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Apocynum Androsaemifolium. Bitter root, Dogsbane, Wandering milkweed, Black Indian hemp.

Related entry: Apocynym cannabinum

Description: Natural Order, Apocynaceae. Herbaceous, perennial, indigenous to America, growing along fences and upon hill-sides. Stem erect, three to five feet high, branched above, reddened on the south surface. Leaves opposite, entire, mucronate, two to three inches long, one to one-and-a-half wide, on petioles one-fourth of an inch long, dark-green above, paler beneath. Flowers in loose, nodding cymes, terminal and axillary, on the upper parts of the plant; pale-white, slightly blushed or striped by the sun. Calyx very small. Corolla monopetalous, one-third of an inch long, with five short and spreading lobes. Stamens five, on short filaments, arising from the base of the corolla, alternate with five glandular teeth or nectaries; anthers cohering to the stigma by the middle. Ovaries two. Fruit a pair of slender follicles, three to four inches long, distinct, drooping; containing many small, oblong seeds, with a crown of downy pappus on each. The whole plant yields a glutinous, milky juice, when wounded. June and July.

The root of this plant is many feet in length, creeping horizontally, and tapering from the size of a man's finger; blackish-brown without, grayish-white within, with a very thick corticle; milky. The root, or more properly the corticle, is the medicinal part. It is permanently bitter; yields much of its properties to water and all of them to alcohol; and contains an active resinoid, also a less active extractive matter. Age impairs its powers.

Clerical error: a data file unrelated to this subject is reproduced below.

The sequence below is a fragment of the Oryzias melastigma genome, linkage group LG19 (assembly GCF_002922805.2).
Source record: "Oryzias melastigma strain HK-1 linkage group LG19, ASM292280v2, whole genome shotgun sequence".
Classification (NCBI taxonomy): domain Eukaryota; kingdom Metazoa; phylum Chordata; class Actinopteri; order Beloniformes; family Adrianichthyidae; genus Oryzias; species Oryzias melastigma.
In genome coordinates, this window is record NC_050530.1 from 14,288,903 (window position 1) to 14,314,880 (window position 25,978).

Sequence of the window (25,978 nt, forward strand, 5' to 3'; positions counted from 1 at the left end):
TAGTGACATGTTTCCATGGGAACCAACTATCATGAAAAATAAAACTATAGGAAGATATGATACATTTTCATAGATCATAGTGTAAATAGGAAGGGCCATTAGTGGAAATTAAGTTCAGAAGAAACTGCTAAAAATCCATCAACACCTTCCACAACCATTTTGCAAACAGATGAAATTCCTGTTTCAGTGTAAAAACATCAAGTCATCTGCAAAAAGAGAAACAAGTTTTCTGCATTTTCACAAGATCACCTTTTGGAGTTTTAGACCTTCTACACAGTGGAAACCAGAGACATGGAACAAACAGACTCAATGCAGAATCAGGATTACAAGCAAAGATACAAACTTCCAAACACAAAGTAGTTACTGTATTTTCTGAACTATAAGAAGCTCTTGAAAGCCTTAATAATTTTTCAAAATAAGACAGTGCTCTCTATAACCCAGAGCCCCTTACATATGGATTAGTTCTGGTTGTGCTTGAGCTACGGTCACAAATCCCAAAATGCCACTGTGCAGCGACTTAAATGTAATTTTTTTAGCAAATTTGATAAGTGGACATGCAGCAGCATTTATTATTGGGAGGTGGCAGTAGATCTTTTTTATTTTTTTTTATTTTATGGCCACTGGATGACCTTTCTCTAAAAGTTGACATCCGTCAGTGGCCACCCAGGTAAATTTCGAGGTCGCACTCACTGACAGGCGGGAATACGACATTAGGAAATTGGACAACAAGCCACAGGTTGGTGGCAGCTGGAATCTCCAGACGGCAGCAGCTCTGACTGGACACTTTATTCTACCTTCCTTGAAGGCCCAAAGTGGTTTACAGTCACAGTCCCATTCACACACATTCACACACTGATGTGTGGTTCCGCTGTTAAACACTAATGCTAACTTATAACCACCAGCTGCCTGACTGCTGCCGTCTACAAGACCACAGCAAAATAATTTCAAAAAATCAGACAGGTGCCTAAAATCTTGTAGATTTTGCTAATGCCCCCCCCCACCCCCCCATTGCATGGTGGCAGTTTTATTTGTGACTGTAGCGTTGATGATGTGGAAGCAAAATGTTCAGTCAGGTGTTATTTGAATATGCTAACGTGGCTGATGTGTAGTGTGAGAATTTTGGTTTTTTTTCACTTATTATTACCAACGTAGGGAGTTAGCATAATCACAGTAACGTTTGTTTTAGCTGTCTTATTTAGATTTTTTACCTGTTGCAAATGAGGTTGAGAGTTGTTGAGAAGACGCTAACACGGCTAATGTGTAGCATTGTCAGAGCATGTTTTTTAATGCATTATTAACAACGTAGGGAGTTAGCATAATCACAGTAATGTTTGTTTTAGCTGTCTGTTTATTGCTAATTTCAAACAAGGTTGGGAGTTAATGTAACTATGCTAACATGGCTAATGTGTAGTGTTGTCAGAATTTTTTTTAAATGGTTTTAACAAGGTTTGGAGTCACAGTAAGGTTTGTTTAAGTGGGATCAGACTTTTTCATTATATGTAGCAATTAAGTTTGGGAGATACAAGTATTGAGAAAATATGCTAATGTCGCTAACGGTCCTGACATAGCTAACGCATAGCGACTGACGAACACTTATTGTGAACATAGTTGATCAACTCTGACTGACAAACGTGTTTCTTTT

Properties and Uses: The root of this article has by some been called poisonous, but we are abundantly able to certify to the contrary. It is one of the powerful and reliable articles of a harmless materia medica; and the virulent qualities which attach to some plants of the same botanical order--such as the nux vomica and the upas--in no degree belong to this agent. (§30.) It is a stimulant and relaxant about equally; manifesting its powers slowly, and quite persistently. Most of its action is expended upon the gall-ducts, gall-cyst, and tubuli of the liver--in distinction to leptandra and all other agents which promote the secretory function of the liver itself. This article also extends its influence to the muscular and mucous coats of the bowels, and to the kidneys; while its action directly upon the stomach is sufficiently marked to have led to its classification among the tonics. In excessive doses--as of forty to sixty grains--it will induce very persistent retching, with the ejection of great quantities of mucus; and the absence of any fluids in the stomach, makes this vomiting quite unpleasant, and often followed by persistent languor. It should never be used for purposes of emesis; though its action in this respect is wholly unlike that of veratrum, to which some have compared it. It is reputed diaphoretic, but is of no practical value in this connection.